If the recent trend of pub closures, changes of use or simply the demise of a once thriving business through poor management or, sometimes, deliberate neglect by pubcos has taught us anything it’s how integral pubs are to a community. But it’s not just a facility we lose when the local becomes flats or a coffee bar; we also lose its history and legend.
The local is not only a forum for gossip it’s also both source and star of them. Extraordinary events become folklore; characters are embalmed beyond their existence in their own personalities, and former publicans become ghosts still remembered through slurred tales recounted over pint pots from the lips of the punters unable and unwilling to forget their yesterdays.
A pub I pop into occasionally has a photo of an ex landlord on the wall. I didn’t realise it was an ex landlord until, spurred by my curiosity of what this portrait – out of keeping with the rest of the decor and staring thoughtfully at me whilst I drank – was doing there, I asked the current landlady. She informed me that the locals had put it up following his death a couple of decades ago.
I may have imagined the tone of exasperation in her voice, but I wouldn’t have begrudged her it had I not. To take it down would undoubtedly cause a stir, but to keep it up must surely only act as a reminder to those who remembered better days and busier times conjouring selective, halcyon memories of when the pub was busy every night, drunken sing songs were the norm and everybody was best friends – a bit like remembering all your childhood summers being hotter and longer than they are now.
But here’s the thing: pubs are better now in so many ways. Yes, back in the eighties and nineties pubs were thriving, but they had little to compete with entertainment wise – four television channels and a Spectrum 48k were hardly the most seductive mediums to stop us from crossing the threshold and marching purposefully to the smoky local for a game of darts with whoever was in that evening – and it’s fair to say that complacency reigned. Many publicans sat on their barstools watching the staff take the money, barely attempting to amuse their regulars with paid entertainment or entice them with new products or promotions, and by the time many of us realised that customer numbers were dwindling it was too late.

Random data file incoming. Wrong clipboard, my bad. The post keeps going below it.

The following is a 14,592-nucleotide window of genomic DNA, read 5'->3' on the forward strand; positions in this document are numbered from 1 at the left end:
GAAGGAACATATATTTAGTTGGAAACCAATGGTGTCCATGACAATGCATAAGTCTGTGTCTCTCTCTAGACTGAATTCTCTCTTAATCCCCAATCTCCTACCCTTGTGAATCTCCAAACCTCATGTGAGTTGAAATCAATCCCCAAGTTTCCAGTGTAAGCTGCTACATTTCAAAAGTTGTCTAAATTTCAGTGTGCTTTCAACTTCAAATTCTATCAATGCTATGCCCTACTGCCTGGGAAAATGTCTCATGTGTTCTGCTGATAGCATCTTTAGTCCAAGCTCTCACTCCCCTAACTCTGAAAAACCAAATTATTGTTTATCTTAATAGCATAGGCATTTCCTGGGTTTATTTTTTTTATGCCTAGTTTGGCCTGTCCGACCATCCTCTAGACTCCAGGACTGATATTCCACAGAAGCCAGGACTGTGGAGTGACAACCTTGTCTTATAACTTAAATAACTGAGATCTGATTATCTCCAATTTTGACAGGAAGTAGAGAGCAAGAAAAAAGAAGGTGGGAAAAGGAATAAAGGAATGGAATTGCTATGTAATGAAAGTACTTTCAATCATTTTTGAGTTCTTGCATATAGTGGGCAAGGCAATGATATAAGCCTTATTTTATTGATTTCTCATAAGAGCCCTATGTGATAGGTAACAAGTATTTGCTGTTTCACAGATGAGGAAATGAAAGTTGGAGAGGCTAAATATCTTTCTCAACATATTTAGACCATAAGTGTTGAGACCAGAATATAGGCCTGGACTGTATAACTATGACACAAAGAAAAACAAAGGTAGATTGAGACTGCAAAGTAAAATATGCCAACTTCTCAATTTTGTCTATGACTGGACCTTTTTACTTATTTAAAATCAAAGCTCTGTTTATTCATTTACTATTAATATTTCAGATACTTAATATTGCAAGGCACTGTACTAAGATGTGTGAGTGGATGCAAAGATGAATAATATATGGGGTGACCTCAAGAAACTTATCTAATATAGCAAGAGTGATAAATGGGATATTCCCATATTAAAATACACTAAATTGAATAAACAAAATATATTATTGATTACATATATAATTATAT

No wonder then that some pubs fell by the wayside when punters – courted by an increasing number of suitors for their disposable income – started expecting more for their money. The pubs that survived were generally those that adapted, rolled with the punches and came out fighting as now it’s almost imperative for us to woo our footfall with offers, promotions, entertainment, quality and a much wider range of products – one real ale and a few keg products simply doesn’t cut it today. Fads and fashions come at us in waves: cloudy beer, ice in cider, Jagerbombs, prosecco, gin… bloody bollocking gin! Raspberry gin, Pink gin, strawberry gin, gin with cucumber, gin with mint, gin with a dash of reindeer saliva served with a princess’s fucking eyelash. Okay, but you get my drift; it’s not easy to keep up, but keep up we must as the pub up the road is on Facebook every two hours telling everyone how marvellous last night was for Mandy’s birthday; how marvellous today will be for their sponsored bar skittles tournament, and how fucking marvellous Saturday will be as that crooner who cleared your pub 5 years ago by killing Dean Martin all over again for an hour and a half is on from 9.
All of this adds to the anxiety of the publican who – driven by the genius ideas of young people in suits who say stuff like ‘touch base’, ‘blue-sky thinking’ and ‘low hanging fruit’ whilst sitting around a boardroom table attempting to out-tongue their colleagues in the Bosses Rectum Race, come up with ever increasingly ridiculous ideas to drive trade – is thinking about that landlord on the wall and envying him for how easy he had it, how much people loved him, and how dead he is.